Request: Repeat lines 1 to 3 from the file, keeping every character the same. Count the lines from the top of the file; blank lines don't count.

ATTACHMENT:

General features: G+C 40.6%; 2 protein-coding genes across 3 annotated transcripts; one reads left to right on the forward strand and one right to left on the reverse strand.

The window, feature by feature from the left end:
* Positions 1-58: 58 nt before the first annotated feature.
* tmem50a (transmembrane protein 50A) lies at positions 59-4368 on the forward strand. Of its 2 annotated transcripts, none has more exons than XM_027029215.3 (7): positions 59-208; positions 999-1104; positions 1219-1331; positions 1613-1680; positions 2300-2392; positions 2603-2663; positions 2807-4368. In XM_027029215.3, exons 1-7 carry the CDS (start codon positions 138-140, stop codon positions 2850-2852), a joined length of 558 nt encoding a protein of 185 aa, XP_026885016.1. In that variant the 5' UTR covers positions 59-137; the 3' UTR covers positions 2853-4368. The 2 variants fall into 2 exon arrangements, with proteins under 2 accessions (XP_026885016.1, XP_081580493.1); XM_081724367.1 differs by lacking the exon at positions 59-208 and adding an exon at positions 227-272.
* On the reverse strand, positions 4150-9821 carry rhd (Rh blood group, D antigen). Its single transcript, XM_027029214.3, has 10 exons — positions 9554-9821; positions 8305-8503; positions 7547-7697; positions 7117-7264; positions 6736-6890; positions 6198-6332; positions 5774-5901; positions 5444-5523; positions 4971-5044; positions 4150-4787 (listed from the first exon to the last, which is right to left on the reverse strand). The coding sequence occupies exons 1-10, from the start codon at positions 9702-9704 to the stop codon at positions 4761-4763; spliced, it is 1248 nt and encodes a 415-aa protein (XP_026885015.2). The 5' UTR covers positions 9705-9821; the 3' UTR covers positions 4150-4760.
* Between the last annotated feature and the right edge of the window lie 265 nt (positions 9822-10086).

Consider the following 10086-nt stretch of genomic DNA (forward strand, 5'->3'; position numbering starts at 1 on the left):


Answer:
General features: G+C 40.6%; 2 protein-coding genes across 3 annotated transcripts; one reads left to right on the forward strand and one right to left on the reverse strand.

The window, feature by feature from the left end:
* Positions 1-58: 58 nt before the first annotated feature.